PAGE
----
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Teihlard De Chardin on the Evolution of Man: a critique 1/2
by Dr. Emanuel Paparella
2007-06-27 09:51:33
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Some scholars consider Teilhard De Chardin none other than the greatest of modern Christian humanists, and with good reasons. For indeed De Chardin is the thinker/scientist who more than any other within modernity confronted the ongoing and open-ended process of evolution, which some positivists had seen as the final proof of the irrelevance of Man in the cosmos, to place Man right back into the center of the picture. He reaffirms value and quality within a positivistic science dedicated to quantifying and measuring and reducing Man to a mere function.

De Chardin has a genial intuition which has global universal implications, elaborates it into a scientific mystique of sort, and, not unlike Pascal, gambles on it. The intuition is this: God needs Man, since without Man God's creative plan cannot be fulfilled. Umberto Eco who was one of my professors at Yale University in the 70s, would like us to think that he is the first with this insight of "God's need for Man," but as somebody who wrote a dissertation on Thomas Aquinas and considers himself post-modern and post-Christian, he ought to know better. For the idea is as old as Aquinas and as modern as De Chardin: it is novantiqua. Both thinkers affirm that without Man God's face cannot be fully manifest in his evolving creation. For De Chardin Man is the locus of the divine epiphany. For in Man the universe has become conscious of itself.

At first, the official Catholic Church looked unfavorably upon De Chardin doctrine. In so doing if failed to perceive (as it had failed with Galileo and Giordano Bruno) that the doctrine more than being a challenge to Christian theological thought, was a challenge to scientific positivism and its Cartesian underpinnings. As it turned out, scientists were better predisposed and more friendly toward De Chardin's doctrine than the theologians who saw him as a revolutionary of sort. And so paradoxically it was the Church's opposition and censorship which conferred on De Chardin the aurea of a charismatic authority championing those who were fed up with indexes and imprimaturs and inquisitions, those abuses which lent credence to those who had an ax to grind against religion in general and Christianity in particular and whose mind-set predisposed them to throw out the baby (religion, of Faith) with the dirty bathwater (the abuses and corruptions of religion) .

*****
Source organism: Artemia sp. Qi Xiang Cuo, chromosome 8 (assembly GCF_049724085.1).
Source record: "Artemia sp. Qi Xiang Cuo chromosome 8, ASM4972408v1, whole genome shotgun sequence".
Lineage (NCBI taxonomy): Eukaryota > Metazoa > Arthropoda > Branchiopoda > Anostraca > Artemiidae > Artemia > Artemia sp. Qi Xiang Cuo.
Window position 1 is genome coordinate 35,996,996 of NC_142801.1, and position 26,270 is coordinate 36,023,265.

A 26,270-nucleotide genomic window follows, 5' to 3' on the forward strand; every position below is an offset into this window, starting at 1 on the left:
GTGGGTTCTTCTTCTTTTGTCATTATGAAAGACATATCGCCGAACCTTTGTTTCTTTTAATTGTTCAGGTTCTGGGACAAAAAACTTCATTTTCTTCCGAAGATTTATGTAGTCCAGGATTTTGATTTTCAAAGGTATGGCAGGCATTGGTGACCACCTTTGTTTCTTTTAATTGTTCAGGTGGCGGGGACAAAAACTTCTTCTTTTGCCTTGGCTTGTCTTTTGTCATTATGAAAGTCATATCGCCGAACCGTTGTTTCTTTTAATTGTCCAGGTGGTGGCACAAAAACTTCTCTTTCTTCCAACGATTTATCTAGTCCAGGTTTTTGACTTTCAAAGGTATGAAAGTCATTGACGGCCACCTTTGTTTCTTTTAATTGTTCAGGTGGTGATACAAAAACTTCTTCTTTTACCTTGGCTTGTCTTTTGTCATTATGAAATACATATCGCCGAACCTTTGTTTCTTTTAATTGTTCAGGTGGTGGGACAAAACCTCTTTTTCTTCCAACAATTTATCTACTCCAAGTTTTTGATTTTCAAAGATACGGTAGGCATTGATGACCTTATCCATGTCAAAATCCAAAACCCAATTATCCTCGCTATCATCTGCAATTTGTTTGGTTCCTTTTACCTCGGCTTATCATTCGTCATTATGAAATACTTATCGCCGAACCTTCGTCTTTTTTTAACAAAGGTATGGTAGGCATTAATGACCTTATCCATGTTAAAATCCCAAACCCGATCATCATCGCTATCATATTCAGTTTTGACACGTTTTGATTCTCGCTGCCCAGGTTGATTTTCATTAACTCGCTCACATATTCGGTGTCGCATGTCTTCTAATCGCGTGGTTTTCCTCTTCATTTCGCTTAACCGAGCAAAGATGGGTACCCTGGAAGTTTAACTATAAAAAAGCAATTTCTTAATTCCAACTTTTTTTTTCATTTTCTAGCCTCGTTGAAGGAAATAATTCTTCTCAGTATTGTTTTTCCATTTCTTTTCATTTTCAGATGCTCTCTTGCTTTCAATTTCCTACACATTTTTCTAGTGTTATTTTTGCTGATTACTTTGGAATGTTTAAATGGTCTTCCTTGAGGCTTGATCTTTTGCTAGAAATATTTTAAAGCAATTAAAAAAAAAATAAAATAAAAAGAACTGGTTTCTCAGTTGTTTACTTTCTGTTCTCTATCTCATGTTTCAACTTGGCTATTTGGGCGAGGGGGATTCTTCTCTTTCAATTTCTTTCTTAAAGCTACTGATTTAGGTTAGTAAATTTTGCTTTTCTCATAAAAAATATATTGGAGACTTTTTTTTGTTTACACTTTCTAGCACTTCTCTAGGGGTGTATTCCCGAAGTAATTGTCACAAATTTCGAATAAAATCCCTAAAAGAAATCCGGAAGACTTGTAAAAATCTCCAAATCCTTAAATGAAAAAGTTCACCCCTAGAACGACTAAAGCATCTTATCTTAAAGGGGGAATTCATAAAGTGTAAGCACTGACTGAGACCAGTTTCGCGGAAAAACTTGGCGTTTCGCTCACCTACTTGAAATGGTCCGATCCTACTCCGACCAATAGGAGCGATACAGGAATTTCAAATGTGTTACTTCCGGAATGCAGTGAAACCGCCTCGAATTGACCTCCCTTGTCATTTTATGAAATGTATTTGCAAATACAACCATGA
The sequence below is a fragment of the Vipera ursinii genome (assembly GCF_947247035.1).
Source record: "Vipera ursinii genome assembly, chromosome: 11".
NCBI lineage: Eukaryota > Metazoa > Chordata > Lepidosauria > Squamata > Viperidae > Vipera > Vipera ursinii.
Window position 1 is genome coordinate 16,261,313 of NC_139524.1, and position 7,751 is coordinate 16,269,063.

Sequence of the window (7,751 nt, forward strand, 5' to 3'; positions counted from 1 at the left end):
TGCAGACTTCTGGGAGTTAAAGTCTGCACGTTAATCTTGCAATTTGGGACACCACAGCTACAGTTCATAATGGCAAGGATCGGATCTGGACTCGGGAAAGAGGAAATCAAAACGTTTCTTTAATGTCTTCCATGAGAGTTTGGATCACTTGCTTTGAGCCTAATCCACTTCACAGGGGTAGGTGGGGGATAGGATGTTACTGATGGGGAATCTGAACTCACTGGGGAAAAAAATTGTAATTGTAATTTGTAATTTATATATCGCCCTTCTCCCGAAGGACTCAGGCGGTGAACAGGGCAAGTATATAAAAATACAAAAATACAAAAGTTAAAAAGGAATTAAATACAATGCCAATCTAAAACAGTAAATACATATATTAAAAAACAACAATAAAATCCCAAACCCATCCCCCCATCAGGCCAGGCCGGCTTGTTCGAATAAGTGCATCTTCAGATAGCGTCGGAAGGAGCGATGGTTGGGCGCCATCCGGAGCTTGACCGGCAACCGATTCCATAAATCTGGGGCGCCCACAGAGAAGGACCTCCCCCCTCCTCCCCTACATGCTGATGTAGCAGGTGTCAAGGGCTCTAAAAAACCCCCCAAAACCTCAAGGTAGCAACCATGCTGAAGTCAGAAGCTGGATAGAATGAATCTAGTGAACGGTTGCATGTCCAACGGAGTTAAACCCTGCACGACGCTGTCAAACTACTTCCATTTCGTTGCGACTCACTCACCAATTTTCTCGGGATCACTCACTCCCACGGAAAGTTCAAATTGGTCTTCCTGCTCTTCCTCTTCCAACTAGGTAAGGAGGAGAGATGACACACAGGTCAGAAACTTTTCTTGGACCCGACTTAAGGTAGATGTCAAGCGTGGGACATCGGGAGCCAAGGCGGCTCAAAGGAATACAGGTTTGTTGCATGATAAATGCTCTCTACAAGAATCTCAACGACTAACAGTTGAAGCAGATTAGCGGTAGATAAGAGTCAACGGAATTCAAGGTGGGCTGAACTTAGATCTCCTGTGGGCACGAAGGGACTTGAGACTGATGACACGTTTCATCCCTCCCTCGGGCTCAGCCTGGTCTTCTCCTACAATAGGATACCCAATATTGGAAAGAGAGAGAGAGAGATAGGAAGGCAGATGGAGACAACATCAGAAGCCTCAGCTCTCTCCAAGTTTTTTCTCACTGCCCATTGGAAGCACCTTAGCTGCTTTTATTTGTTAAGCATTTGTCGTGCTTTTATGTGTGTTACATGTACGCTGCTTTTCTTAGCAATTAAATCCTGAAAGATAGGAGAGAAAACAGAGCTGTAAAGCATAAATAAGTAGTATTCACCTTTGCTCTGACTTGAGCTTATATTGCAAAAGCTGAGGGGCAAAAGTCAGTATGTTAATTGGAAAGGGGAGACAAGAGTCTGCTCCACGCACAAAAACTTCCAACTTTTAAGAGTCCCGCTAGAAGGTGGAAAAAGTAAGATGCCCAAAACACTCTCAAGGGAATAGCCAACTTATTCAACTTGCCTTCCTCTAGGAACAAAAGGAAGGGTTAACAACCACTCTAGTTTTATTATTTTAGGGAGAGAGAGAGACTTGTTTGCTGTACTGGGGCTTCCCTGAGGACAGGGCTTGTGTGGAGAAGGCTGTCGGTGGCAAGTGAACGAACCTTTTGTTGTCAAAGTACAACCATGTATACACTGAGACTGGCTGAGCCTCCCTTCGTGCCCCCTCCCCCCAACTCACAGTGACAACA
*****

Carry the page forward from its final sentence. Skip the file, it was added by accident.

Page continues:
Henri De Lubac wrote what could be considered the summa of De Chardin's spiritual doctrine: the book La pensée religieuse de Theilhard De Chardin who was infelicitously translated in English as The Religion of Teilhard De Chardin, seems to suggest that De Chardin devised his own brand of Christianity, thus playing into the hands of his detractors. In any case, De Lubac was eminently qualified to examine De Chardin's religious thinking. He was a bona fide Catholic theologian whose specialization was the origins of Christian Humanism beginning with Origen, the Greek Fathers, all the way to Thomas Aquinas. De Lubac points out that in De Chardin you have a providential combination of the scientific and the mystic; almost a novelty at the time. Even his humanism is quite orthodox in the sense that he has made Man once again the center of the universe, not just spatially or metaphorically but "structurally." For De Chardin, not only religion but science itself confirms that "Man is the greatest telluric and biological event of our planet; the supreme achievement of the organizing power of the cosmos." Which is to say that Man is none other than the key to the whole of nature.

Neither De Chardin nor De Lubac knew Vico, but had they known him they would have more than welcomed Vico's constant insistence that "self-knowledge" was not only the key to Man but also the key to nature; which is to say, knowledge of Man to himself, man narrating to himself his own story as he develops cosmologically and historically from the Big Bang to today. Man is his own history. Indeed Francis of Assisi had it right all along when he affirms that the sun is literally our brother (see his poem "The Canticle of Brother Sun" which is learned by every grammar school child in Italy and is none other than the cornerstone of post-medieval Italian humanism). To know Man and his historical evolution is to know everything. This is De Chardin's (and Vico's) great challenge to scientific positivism. This is science that unlike positivism has not forgotten its humanistic roots.


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Sand2007-06-27 10:35:41
For those who would like a less prejudiced view of De Chardin with more detail on his scientific validity see http://www.cscs.umich.edu/~crshalizi/Medawar/phenomenon-of-man.html

Sand2007-06-27 10:47:00
Incidentally, Pascal did not gamble on the belief in God. He stuck his tail between his legs and scurried into the possibility that God might exist. He didn't want to be caught with his intellectual pants down and end in a possible Hell for frankly admitting that God might not exist. He tried to cover all bases. That's not gambling, that's cowardice.

Paparella2007-06-27 19:11:00